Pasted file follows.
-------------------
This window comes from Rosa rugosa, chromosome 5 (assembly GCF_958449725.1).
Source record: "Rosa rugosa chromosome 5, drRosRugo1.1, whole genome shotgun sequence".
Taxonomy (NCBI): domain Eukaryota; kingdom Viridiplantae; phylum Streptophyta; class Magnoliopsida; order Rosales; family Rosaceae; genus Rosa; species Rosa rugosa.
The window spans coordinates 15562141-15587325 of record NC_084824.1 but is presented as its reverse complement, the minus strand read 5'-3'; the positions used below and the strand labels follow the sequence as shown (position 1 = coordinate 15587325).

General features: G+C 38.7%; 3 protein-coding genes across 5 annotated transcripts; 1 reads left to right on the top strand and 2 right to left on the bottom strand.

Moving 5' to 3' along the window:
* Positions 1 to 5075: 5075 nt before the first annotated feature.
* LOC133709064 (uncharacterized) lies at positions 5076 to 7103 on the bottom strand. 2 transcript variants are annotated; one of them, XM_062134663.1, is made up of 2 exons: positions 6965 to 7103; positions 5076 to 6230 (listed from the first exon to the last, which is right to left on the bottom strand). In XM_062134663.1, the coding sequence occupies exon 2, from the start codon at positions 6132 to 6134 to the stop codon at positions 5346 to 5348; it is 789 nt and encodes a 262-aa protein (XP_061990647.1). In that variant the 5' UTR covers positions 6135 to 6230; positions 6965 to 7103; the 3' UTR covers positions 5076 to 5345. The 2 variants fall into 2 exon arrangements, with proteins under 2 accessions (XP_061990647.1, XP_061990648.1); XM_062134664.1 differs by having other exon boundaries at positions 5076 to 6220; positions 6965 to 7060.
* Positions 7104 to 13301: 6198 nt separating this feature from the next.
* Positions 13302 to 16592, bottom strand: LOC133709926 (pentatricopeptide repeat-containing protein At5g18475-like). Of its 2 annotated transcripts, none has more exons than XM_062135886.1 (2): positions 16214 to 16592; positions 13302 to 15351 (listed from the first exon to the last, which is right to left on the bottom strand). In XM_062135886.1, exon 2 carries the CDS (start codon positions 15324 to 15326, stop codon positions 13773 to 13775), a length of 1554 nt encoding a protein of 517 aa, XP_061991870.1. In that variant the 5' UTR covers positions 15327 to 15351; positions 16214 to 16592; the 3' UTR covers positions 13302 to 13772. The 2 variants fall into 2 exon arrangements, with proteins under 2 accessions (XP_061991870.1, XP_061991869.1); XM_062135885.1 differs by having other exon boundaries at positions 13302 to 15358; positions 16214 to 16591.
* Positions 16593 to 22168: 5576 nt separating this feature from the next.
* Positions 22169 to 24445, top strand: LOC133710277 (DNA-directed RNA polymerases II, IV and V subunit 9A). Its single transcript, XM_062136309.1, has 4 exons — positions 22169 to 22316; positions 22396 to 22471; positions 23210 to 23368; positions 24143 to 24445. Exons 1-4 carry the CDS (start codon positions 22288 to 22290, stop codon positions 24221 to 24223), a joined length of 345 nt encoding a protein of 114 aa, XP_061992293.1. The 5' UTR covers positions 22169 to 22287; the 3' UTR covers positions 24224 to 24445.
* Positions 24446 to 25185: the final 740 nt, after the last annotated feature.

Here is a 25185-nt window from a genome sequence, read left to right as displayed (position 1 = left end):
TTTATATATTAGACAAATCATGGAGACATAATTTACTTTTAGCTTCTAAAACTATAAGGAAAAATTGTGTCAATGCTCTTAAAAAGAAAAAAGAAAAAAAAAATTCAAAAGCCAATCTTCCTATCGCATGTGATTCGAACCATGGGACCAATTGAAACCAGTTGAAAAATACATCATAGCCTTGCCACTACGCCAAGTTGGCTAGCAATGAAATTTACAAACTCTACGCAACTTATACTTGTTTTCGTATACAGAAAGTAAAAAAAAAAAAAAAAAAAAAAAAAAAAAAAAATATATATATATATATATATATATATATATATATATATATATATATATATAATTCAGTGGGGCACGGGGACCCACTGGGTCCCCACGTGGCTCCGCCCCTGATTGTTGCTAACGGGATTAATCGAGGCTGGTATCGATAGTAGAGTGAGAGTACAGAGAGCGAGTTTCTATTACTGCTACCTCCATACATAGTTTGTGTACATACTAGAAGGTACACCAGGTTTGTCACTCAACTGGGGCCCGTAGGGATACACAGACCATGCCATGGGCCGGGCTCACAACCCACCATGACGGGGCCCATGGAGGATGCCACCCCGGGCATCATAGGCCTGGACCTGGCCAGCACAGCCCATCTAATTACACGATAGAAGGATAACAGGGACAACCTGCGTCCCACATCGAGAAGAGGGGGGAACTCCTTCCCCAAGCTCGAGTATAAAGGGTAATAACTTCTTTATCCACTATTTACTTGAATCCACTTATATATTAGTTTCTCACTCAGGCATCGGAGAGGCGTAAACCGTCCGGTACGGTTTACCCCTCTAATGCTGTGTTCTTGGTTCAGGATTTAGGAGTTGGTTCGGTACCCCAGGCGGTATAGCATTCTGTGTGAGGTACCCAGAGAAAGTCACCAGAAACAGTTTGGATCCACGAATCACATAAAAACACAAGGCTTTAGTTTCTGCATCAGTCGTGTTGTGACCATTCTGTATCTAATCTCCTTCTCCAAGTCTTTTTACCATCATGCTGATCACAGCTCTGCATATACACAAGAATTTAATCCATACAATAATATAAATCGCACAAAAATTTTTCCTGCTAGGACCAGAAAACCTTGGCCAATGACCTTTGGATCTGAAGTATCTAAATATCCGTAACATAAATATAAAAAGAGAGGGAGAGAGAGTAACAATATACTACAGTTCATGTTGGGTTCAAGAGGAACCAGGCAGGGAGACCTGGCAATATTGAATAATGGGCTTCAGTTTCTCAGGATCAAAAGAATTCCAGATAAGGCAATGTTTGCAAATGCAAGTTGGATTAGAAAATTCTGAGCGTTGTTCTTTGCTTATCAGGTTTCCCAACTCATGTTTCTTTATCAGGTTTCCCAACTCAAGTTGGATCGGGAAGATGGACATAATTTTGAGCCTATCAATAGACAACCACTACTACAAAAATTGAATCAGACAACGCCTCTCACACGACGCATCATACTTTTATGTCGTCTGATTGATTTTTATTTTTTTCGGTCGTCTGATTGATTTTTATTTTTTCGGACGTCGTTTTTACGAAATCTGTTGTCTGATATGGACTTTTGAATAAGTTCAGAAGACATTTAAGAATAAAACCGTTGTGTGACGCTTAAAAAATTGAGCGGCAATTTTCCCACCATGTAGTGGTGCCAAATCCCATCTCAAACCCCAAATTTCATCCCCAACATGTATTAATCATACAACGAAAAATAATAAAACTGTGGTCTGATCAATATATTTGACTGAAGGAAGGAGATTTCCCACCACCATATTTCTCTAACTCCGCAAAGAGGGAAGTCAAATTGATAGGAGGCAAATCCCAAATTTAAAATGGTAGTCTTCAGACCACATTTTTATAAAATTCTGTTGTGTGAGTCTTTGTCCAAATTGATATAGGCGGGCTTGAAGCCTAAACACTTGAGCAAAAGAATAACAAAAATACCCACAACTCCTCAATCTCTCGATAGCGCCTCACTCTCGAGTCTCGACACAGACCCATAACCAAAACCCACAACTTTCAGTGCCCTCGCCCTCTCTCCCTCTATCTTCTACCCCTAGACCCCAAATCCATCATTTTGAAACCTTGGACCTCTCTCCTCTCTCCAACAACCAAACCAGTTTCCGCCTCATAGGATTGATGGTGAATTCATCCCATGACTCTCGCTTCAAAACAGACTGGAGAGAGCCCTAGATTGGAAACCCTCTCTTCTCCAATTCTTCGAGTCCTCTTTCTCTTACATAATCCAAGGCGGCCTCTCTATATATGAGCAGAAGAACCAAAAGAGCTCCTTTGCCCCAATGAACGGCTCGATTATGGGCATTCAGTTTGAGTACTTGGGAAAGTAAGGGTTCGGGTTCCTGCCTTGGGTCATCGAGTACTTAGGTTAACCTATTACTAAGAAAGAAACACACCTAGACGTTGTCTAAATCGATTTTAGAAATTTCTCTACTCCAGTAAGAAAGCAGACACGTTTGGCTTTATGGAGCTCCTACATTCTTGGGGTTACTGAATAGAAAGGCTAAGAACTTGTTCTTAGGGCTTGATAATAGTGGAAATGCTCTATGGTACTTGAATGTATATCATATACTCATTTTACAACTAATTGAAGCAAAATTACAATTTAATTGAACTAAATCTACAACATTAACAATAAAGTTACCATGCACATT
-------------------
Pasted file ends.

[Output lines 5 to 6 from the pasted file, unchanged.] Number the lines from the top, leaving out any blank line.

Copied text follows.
General features: G+C 38.7%; 3 protein-coding genes across 5 annotated transcripts; 1 reads left to right on the top strand and 2 right to left on the bottom strand.

Moving 5' to 3' along the window: